# Limit floating point precision?

Is there a way to round floating points to 2 points? E.g.: `3576.7675745342556` becomes `3576.76`.

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Do you mean for display or calculation? –  anon Aug 1 '10 at 21:30
3576.7675745342556 becomes 3576.77, doesn't it? –  Vladimir Aug 1 '10 at 21:43
@Vladimir: Not nesacerily. rounding is a vague term that encapsulates several different operations that have more exact meaning. Round Up/Down/Towards Zero/Towards Infinity/Towards nearest int etc. –  Loki Astari Aug 1 '10 at 21:51

``````round(x * 100) / 100.0
``````

If you must keep things floats:

``````roundf(x * 100) / 100.0
``````

Flexible version using standard library functions:

``````double GetFloatPrecision(double value, double precision)
{
return (floor((value * pow(10, precision) + 0.5)) / pow(10, precision));
}
``````
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Note that because binary floating point can't represent most decimal values exactly, this answer won't work when you start examining the lower digits closely. But then again neither can any other answer. –  Mark Ransom May 18 '13 at 1:28

If you are printing it out, instead use whatever print formatting function available to you.

In c++

``````cout << setprecision(2) << f;
``````

For rounding to render to GUI, use std::ostringstream

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Never refer to another answer with "as mentioned above". The order in which answers are displayed varies over time and according to user-configurable preferences (sort by time or number of votes). To address your particular point, `floor` or `ceil` can be used instead of an integer cast. –  Ben Voigt Aug 1 '10 at 23:49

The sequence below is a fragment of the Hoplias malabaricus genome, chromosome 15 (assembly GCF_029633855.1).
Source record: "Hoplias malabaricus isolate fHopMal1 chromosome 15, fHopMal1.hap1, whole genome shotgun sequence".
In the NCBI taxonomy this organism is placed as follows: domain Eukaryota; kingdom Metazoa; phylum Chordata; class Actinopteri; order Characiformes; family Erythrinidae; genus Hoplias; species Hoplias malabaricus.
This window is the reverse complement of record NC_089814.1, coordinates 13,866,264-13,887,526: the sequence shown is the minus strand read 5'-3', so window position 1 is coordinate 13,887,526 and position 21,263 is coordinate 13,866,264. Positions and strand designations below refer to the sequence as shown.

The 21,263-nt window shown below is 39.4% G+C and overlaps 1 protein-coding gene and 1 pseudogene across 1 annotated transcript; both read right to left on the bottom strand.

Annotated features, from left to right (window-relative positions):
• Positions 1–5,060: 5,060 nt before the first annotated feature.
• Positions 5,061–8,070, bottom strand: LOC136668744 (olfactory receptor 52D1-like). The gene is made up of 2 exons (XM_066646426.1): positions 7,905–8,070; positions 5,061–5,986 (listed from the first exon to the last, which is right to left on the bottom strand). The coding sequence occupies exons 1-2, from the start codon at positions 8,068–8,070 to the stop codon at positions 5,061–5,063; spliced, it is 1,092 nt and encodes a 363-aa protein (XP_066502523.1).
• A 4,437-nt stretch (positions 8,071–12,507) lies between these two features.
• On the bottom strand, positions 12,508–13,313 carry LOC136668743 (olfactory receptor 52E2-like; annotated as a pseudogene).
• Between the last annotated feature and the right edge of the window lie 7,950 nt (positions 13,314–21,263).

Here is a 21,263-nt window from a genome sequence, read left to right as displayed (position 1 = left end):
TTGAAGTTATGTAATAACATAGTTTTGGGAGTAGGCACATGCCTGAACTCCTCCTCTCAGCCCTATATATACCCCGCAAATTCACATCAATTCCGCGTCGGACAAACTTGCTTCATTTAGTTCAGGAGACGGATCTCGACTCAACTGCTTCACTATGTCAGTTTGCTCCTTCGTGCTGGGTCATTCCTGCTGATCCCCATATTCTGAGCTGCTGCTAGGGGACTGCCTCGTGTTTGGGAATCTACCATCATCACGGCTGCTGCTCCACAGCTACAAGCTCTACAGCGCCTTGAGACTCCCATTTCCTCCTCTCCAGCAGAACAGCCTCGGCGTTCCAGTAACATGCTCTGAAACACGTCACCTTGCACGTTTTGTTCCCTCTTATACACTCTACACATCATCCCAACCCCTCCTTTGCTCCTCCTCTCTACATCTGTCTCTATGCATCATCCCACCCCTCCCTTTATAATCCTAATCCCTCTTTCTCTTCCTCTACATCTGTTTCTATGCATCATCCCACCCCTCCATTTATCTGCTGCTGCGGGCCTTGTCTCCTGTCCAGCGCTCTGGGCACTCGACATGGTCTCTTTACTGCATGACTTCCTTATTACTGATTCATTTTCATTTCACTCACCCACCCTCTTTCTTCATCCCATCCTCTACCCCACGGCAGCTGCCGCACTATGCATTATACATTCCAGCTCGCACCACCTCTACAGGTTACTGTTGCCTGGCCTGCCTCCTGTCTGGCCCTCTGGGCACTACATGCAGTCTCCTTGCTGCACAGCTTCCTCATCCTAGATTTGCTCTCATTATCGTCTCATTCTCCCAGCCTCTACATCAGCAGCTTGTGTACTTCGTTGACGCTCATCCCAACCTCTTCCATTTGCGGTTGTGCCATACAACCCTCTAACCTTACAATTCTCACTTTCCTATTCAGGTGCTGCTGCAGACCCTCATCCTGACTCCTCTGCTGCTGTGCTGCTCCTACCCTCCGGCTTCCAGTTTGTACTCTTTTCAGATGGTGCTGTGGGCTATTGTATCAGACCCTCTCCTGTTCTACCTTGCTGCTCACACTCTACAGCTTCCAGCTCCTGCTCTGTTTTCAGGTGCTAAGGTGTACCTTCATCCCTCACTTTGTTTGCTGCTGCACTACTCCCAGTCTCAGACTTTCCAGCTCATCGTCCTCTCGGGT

Why not use `printf`? –  Svante Aug 2 '10 at 1:25
@Svante , because we are using C++? –  Craig Aug 2 '10 at 1:48
I apologise, i didn't see he marked C and C++ –  Craig Aug 2 '10 at 1:53
While cout might be preferred in C++, you can use printf in C or C++. E.g. std::printf("Printf C++\n"); –  bn. Aug 2 '10 at 2:48

Multiply by 100, round to integer (anyway you want), divide by 100. Note that since 1/100 cannot be represented precisely in floating point, consider keeping fixed-precision integers.

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Decimal fixed-point integers are quite possibly the real right answer here. –  caf Aug 2 '10 at 2:20

Don't use floats. Use integers storing the number of cents and print a decimal point before the last 2 places if you want to print dollars. Floats are almost always wrong for money unless you're doing simplistic calculations (like naive economic mathematical models) where only the magnitude of the numbers really matters and you never subtract nearby numbers.

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To limit the precision:
If x is a float, no rounding:
(shift up by 2 decimal digits, strip the fraction, shift down by 2 decimal digits)

``````((int)(x*100.0)) / 100.0F
``````

Float w/ rounding:

``````((int)(x*100.0 + 0.5F)) / 100.0F
``````

Double w/o rounding:

``````((long int)(x*100.0)) / 100.0
``````

Double w/ rounding:

``````((long int)(x*100.0 + 0.5)) / 100.0
``````

Note: Because x is either a `float` or a `double`, the fractional part will always be there. It is the difference between how a # is represented (IEEE 754) and the #'s precision.
C99 supports round()

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``````yourFloatNumber= Float.Round(yourFloatNumber,2); // In C#
``````
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That does work in Java. If you look carefully, the poster has tagged it with c/c++. –  carlsborg Aug 1 '10 at 21:55